Tag Archives: Purpose

The robots are coming. What purpose do we have left?

A life without purpose is no life all.

Our purpose – a key element of a happy and fulfilling life – could be radically overturned by the rise of robots. Automation and artificial intelligence, sometimes referred to as the Fourth Industrial Revolution, are threatening work and the economy as we know it. With that, even our happiness levels could be at risk.

The robots are coming

A seminal study on the future of employment by Frey and Osborne of 2013 put the figure of US jobs that could be automated by the early 2030s at around 47%. Imagining that about 1 in 2 employees lose their jobs is massive, but it is an average. For some sectors, like truck drivers or cab drivers, the figures are 70% or higher. If self-driving cars deliver on their promise, they will drastically reduce, or even eliminate, deathly car accidents. They will also radically cut employment in a sector that now represents about 3% of the US economy, and offers people with low education access to a middle-class lifestyle.

The gastronomy sector is another example. In a few years, you can order your pizza capricciosa online, and have it delivered home without any human intervention (we’re already almost there, though we still need a few humans). The dough could be prepared by one robot, the stuffing and sauces by a second, a third could bake it, and it could be delivered to your doorstep by driverless vehicle. Hygiene and efficiency would increase. For a capitalist, it is great: robots can work 24/7, without asking a salary, requesting additional training, getting bored, or going on strike.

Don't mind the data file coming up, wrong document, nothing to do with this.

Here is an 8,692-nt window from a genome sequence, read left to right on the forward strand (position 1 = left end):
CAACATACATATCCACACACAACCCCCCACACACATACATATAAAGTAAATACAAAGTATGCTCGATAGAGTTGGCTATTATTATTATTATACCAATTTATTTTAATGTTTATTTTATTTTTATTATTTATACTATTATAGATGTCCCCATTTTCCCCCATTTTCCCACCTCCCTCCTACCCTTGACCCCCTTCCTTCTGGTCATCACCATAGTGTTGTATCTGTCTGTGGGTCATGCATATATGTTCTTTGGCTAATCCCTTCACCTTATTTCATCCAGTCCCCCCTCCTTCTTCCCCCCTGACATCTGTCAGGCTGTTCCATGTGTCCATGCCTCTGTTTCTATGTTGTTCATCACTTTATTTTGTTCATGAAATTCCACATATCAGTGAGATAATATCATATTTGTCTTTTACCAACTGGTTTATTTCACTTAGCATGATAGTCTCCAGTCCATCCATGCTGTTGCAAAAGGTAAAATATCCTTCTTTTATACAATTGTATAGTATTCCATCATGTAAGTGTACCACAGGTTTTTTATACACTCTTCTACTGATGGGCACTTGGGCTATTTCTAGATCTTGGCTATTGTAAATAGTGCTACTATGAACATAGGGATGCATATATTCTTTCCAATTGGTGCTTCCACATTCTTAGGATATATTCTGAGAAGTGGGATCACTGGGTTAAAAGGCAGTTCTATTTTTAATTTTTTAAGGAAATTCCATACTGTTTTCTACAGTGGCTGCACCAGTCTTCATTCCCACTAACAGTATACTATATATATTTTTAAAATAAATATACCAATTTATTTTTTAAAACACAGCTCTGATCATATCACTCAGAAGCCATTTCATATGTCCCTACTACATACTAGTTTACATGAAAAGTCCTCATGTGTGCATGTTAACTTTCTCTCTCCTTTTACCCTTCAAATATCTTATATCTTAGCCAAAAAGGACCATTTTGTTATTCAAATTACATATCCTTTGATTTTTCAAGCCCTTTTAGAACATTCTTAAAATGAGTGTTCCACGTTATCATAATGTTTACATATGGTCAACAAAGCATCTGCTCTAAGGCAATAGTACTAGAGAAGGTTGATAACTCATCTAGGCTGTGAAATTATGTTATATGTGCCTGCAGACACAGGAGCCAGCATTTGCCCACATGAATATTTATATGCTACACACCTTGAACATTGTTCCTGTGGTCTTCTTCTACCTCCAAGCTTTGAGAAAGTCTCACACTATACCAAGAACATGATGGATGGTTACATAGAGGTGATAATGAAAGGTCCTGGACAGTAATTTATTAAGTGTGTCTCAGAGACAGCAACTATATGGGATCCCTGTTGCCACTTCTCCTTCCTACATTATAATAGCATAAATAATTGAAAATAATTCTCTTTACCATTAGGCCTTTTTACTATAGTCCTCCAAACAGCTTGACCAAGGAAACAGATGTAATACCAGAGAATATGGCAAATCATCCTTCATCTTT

White collar jobs are also at risk

But it’s not only blue collar jobs that can lose out. Also part of complicated jobs, like lawyers, accountants or radiologists can be automated. Again, their performance can be better than of humans. A well-programmed (or ‘trained’, through machine learning), robot accountant does not make the mistakes a human makes. A robot radiologist sees more cases during its training that a human during their entire career, and scores better in its diagnoses. These are just some examples: robots might also threaten your job, because humans can be beaten in every repetitive task.

Dramatic social effects

All these developments have massive social and economic effects. If robots take over so much of the current work, what will we do? Can we create new jobs for the 47%? Or will only be half the population be able to be employed? The demand-and-supply laws would posit that salaries would go down. Only those who control robots, the new means of production, would earn good salaries. Inequality would massively increase. This development is already visible in places like San Francisco. A four-person family with an income below $105,00o is now considered poor.

Maybe the entire economy would collapse. If only few people work and earn salaries, who can afford to consume of all products and services that robots produce? Henry Ford’s production line only started to take off when he realised that he needed to pay his staff enough to buy his T-Fords. Supply is nowhere without demand.

A new social contract?